“IT’S NEVER TOO LATE TO BECOME WHAT YOU MIGHT HAVE BEEN,” has been one of the most memorable lines from the story.  It has particular meaning to everyone who has come to a glitch in the road of life!







                  By Thomas Gray (1716-1771)1


The curfew tolls the knell of parting day,
The lowing herd winds slowly o’er the lea,
The ploughman homeward plods his weary way,
And leaves the world to darkness and to me.Now fades the glimmering landscape on the sight,
And all the air a solemn stillness holds,
Save where the beetle wheels his droning flight,
And drowsy tinklings lull the distant folds:

Save that from yonder ivy-mantled tower
The moping owl does to the moon complain
Of such as, wandering near her secret bower,
Molest her ancient solitary reign.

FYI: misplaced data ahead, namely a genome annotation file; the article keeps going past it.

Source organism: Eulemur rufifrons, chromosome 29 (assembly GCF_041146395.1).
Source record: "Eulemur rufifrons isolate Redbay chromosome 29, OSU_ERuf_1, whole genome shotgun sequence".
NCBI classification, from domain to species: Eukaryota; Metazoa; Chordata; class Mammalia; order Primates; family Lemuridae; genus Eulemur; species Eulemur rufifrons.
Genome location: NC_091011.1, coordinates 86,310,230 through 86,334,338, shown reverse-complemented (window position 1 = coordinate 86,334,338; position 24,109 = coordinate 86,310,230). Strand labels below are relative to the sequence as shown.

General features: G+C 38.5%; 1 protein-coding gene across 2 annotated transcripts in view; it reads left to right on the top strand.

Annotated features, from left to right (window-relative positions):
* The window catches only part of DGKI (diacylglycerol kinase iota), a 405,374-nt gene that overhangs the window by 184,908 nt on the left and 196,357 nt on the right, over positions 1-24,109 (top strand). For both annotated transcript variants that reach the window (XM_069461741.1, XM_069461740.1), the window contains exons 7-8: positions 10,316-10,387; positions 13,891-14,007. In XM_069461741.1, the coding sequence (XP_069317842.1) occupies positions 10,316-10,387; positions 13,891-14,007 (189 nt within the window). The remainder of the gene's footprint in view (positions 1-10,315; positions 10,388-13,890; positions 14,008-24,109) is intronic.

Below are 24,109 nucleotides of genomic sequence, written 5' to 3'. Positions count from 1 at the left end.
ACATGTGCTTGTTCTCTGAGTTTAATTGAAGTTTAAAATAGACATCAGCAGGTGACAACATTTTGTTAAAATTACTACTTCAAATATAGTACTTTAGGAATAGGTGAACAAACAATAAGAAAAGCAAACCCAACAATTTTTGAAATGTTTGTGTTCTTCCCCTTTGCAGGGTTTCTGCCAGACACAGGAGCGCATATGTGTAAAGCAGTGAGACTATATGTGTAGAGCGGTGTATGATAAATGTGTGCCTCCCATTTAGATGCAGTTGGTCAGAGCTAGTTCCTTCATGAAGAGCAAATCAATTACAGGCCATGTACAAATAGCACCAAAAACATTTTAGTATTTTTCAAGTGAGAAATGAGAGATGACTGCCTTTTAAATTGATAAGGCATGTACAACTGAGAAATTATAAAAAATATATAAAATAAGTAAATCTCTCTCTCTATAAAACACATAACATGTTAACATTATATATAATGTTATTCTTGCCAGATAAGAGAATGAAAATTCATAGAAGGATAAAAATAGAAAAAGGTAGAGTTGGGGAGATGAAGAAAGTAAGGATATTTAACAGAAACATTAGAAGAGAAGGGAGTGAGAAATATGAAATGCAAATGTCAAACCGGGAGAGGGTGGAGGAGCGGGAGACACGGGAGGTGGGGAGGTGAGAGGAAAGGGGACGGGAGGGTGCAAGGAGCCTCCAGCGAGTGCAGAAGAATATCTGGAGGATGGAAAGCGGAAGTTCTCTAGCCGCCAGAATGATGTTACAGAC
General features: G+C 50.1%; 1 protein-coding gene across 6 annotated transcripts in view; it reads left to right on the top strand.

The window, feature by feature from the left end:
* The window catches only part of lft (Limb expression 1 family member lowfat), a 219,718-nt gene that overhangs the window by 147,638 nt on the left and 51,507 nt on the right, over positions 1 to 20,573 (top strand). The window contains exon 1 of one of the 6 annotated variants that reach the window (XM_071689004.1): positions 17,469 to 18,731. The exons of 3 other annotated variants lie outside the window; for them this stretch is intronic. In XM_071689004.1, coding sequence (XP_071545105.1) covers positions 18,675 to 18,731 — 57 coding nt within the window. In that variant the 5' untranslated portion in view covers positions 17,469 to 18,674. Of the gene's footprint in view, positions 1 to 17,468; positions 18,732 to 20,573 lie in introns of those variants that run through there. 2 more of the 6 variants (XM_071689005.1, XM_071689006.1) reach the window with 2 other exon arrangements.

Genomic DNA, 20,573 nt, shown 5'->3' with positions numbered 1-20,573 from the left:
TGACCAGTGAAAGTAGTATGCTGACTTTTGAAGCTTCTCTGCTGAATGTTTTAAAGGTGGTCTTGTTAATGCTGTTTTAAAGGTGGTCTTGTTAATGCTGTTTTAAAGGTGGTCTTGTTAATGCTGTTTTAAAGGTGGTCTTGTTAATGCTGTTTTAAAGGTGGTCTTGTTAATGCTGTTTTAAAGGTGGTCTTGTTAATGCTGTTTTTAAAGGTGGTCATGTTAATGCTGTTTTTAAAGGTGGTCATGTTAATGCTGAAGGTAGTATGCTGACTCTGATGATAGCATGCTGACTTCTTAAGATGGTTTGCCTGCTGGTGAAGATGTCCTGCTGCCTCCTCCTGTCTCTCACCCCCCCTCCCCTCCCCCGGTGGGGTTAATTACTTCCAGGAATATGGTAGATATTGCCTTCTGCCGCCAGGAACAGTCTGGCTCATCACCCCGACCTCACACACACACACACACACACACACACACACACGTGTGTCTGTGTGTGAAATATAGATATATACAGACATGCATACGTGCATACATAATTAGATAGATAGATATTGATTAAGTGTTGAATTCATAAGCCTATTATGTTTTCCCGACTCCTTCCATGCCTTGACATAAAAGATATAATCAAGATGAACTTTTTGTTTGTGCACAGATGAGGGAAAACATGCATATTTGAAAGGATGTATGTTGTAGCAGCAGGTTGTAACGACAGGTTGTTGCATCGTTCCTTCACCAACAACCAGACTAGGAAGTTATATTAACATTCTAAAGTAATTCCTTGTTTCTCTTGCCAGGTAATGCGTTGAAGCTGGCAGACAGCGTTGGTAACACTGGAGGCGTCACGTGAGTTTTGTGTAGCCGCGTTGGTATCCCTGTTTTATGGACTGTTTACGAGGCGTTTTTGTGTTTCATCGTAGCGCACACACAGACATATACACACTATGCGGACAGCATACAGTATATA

Beneath those rugged elms, that yew-tree’s shade,
Where heaves the turf in many a mouldering heap,
Each in his narrow cell for ever laid,
The rude Forefathers of the hamlet sleep.

The breezy call of incense-breathing morn,
The swallow twittering from the straw-built shed,
The cock’s shrill clarion, or the echoing horn,
No more shall rouse them from their lowly bed.

For them no more the blazing hearth shall burn,
Or busy housewife ply her evening care:
No children run to lisp their sire’s return,
Or climb his knees the envied kiss to share,

Oft did the harvest to their sickle yield,
Their furrow oft the stubborn glebe has broke;
How jocund did they drive their team afield!
How bow’d the woods beneath their sturdy stroke!

Let not Ambition mock their useful toil,
Their homely joys, and destiny obscure;
Nor Grandeur hear with a disdainful smile
The short and simple annals of the Poor.

The boast of heraldry, the pomp of power,